As I pondered what to write about for this month’s column, I met up with an SF police officer for coffee at the coffee shop at the corner of 26th Avenue and Geary Boulevard.
We are old friends, and after we caught up on the happenings of our children, families and ourselves, we began a conversation that started with him saying, “Man, San Francisco is a mess. Neighbors are hating each other, and everything seems to be fractured.” After two hours of discussion, I thought this would be a perfect time to propose, “Why don’t we all take a break from hate this year?”
2022 was not a good year for San Francisco and San Franciscans. We became deeply divided as a city. There are many reasons for this. We had four elections in one year because people cannot, even during a public health crisis, work together toward real solutions. That worked to divide us. Emotions ran high and we turned on each other.
This year we all get a break. No elections this year. No rhetoric to divide us. No slanderous mailers and TV commercials. This year we get a breather. Let’s take it and run with it. Let’s tackle the hard task of actually doing something about the issues facing us. Let’s hear real solutions about homelessness, how to attack the fentanyl crisis and how to rebuild a city that has depended heavily on the tech industry which is now tanking.
How do we build back in a way that includes San Franciscans, instead of constantly looking for remedies that displace San Franciscans. How do we build back a workforce that works for us, the residents of San Francisco? How do we hire teachers, bus drivers, police officers and healthcare workers? How can we address the Black infant mortality rate which is among the highest in the nation?
First, we stop fighting. If I were talking to my children I would say, “Knock it off!” But since I am addressing adults, I will just say, “Stop the hate. Move on. Use your energy to move us forward.”
We missed a tremendous opportunity during the pandemic. We missed the opportunity to work together, to tap into what has always been our strength through any crisis: a fire that destroyed the City, the double murder of our mayor and a supervisor, an earthquake in 1989 that shook us to our core and an attack from the president on our sanctuary city policy. We fought those crises together.
Unity has always been our strength, our infallible secret weapon to success.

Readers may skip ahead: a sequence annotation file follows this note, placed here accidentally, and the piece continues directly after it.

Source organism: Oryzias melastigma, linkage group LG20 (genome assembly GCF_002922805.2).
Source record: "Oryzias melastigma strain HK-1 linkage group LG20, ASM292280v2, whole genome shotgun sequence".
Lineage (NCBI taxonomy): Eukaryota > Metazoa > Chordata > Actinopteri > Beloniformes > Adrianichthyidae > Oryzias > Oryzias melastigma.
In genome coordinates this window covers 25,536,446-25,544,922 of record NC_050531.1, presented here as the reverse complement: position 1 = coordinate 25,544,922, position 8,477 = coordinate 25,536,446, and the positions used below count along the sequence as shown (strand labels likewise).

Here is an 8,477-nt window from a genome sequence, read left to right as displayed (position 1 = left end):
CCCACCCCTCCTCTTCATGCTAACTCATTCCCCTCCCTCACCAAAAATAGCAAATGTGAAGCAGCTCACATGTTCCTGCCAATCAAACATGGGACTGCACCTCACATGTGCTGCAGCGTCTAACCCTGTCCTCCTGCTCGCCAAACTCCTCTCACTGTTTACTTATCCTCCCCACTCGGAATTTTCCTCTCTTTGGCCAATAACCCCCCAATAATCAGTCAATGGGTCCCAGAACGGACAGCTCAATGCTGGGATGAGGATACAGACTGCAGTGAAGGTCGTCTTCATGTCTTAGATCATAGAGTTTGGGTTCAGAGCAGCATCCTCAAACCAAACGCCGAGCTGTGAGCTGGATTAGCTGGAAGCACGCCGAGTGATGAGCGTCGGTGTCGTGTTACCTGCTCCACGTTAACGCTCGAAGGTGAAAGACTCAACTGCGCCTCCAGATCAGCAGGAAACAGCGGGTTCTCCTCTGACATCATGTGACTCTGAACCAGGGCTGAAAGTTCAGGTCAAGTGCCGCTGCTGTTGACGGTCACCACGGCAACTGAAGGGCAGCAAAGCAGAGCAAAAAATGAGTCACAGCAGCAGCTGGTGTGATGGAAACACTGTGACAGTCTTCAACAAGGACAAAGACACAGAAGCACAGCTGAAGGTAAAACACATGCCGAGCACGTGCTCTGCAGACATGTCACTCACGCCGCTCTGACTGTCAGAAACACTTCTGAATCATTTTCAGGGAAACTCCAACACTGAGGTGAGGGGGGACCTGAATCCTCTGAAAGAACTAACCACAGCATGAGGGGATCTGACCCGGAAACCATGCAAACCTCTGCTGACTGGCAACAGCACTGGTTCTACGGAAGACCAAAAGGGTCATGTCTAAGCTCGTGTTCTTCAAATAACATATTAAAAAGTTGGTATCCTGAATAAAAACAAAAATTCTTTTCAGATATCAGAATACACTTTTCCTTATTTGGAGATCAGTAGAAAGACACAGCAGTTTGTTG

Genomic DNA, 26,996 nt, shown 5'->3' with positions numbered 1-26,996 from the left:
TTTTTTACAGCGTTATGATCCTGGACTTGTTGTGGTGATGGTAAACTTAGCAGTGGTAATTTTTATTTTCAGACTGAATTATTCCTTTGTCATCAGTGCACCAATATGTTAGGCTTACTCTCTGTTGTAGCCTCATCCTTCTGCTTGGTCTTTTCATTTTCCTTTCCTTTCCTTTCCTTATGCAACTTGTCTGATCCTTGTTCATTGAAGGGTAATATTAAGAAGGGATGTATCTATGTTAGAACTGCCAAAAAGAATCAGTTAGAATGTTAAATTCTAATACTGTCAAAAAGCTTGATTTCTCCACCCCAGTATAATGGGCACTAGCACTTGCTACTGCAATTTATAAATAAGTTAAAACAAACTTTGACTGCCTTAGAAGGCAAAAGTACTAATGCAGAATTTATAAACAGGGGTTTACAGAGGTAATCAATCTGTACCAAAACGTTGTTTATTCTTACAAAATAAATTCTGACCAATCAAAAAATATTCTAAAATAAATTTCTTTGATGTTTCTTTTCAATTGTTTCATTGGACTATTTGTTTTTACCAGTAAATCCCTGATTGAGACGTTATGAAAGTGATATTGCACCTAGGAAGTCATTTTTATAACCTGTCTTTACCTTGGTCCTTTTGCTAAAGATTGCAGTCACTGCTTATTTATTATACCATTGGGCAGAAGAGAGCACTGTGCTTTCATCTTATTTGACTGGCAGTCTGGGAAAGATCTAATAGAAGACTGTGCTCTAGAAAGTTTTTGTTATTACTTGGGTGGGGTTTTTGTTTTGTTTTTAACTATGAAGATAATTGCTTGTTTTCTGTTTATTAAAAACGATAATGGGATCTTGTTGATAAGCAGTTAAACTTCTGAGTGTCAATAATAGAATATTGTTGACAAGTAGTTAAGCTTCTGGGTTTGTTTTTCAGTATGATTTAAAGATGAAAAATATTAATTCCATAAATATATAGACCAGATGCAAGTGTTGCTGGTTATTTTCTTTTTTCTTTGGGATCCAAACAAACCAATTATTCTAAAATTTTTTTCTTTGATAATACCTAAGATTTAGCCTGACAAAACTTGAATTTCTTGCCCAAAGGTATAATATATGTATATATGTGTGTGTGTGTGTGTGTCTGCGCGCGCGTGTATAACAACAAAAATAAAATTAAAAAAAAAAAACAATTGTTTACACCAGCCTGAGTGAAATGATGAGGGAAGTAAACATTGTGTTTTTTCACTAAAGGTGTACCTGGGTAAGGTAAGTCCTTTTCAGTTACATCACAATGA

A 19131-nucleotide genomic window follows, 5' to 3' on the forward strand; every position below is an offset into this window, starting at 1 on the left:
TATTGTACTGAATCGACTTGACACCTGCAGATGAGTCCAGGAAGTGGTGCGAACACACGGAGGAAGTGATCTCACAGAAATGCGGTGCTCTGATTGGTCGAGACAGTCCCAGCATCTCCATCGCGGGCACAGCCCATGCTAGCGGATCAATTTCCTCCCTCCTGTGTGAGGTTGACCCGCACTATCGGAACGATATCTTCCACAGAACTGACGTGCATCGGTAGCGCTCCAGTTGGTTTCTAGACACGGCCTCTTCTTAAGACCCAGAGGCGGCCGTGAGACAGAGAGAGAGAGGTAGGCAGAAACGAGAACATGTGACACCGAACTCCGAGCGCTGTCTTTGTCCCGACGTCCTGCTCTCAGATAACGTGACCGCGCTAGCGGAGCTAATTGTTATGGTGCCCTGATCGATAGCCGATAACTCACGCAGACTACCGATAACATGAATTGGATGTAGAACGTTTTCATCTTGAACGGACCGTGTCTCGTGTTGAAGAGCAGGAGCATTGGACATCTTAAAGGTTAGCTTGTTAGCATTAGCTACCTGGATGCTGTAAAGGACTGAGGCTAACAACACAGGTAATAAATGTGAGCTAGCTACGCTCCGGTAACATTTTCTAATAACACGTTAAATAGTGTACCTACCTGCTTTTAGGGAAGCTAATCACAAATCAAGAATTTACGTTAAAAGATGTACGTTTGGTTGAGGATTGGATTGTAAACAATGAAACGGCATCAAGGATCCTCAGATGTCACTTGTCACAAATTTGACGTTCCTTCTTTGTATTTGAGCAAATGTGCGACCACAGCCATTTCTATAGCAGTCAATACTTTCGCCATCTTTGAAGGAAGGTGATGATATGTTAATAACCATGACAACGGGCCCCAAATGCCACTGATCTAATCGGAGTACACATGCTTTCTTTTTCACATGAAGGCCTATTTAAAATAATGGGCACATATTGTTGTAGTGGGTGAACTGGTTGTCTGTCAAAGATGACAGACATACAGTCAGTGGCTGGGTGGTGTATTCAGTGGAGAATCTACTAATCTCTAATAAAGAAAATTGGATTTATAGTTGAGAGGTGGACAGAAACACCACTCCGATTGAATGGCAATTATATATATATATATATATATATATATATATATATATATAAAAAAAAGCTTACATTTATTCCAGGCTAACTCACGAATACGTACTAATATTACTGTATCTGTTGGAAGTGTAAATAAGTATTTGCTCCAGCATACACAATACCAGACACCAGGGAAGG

Instead, we have let ourselves be divided. We have always had differences of opinions in San Francisco. It is fodder for our media and our everyday conversations, but we have always been a city that has moved forward. We have had forward-thinking ideas, like marrying same sex couples and creating the first Department of Children, Youth and Families with funds specifically earmarked for families.
When I was supervisor of District 1, I created an initiative called One Richmond. It has four basic tenets: 1) In the Richmond we are inclusive, 2) In the Richmond we take care of each other, 3) In the Richmond we take care of the Richmond and 4) We shop and eat locally.
In 2018, it seemed such a simple concept that everyone could and should do a One Richmond thing every day. It could be as simple as saying hello to your neighbor, picking up a piece of garbage that isn’t yours or buying coffee at a local coffee shop.
Can we, as the Richmond, get back there? Can we forgive our neighbors for having a difference of opinion? Can we appreciate that we live in a beautiful part of the world that still protects a woman’s right to choose? Can we get to a higher level of love to bring us out of the darkness? Can we give hate a rest this year and dig deep to find the love for our City, its people and its importance?
We can find our way back to being a community that cares for one another, but it starts with each of us. We all need to take personal responsibility for the community we want our neighborhood to be. Start small with picking up your garbage and throwing your own garbage away in its proper place. Show our streets and sidewalks some neighborhood love. Then say hello to your neighbors and other folks in the ‘hood. Shop and/or eat at a local small business. Push back on people spewing hate.
Let’s give hate a rest; 2023 is giving us an opportunity to do just that.
Sandra Lee Fewer is a fourth-generation Chinese-American San Franciscan, former Board of Education commissioner, former member of the SF Board of Supervisors representing the Richmond District and has lived in the Richmond for more than 60 years.